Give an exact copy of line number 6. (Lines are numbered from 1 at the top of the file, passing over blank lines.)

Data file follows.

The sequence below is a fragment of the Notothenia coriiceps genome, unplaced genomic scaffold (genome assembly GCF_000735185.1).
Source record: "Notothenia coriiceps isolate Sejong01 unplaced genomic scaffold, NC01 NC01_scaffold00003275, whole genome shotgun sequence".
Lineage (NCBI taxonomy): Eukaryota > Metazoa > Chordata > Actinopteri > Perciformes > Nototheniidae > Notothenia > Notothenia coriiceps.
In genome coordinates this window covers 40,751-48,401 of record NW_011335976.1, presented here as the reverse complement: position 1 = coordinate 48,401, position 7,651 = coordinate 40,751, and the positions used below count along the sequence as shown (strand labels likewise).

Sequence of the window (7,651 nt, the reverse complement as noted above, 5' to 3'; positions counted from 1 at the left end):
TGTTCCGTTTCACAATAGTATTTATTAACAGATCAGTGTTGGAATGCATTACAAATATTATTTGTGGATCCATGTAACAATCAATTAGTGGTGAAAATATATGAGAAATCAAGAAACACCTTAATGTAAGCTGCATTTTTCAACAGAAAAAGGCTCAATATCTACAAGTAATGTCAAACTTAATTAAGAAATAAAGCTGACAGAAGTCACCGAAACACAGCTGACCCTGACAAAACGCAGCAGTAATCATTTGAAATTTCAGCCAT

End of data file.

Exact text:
TGTTCCGTTTCACAATAGTATTTATTAACAGATCAGTGTTGGAATGCATTACAAATATTATTTGTGGATCCATGTAACAATCAATTAGTGGTGAAAATATATGAGAAATCAAGAAACACCTTAATGTAAGCTGCATTTTTCAACAGAAAAAGGCTCAATATCTACAAGTAATGTCAAACTTAATTAAGAAATAAAGCTGACAGAAGTCACCGAAACACAGCTGACCCTGACAAAACGCAGCAGTAATCATTTGAAATTTCAGCCAT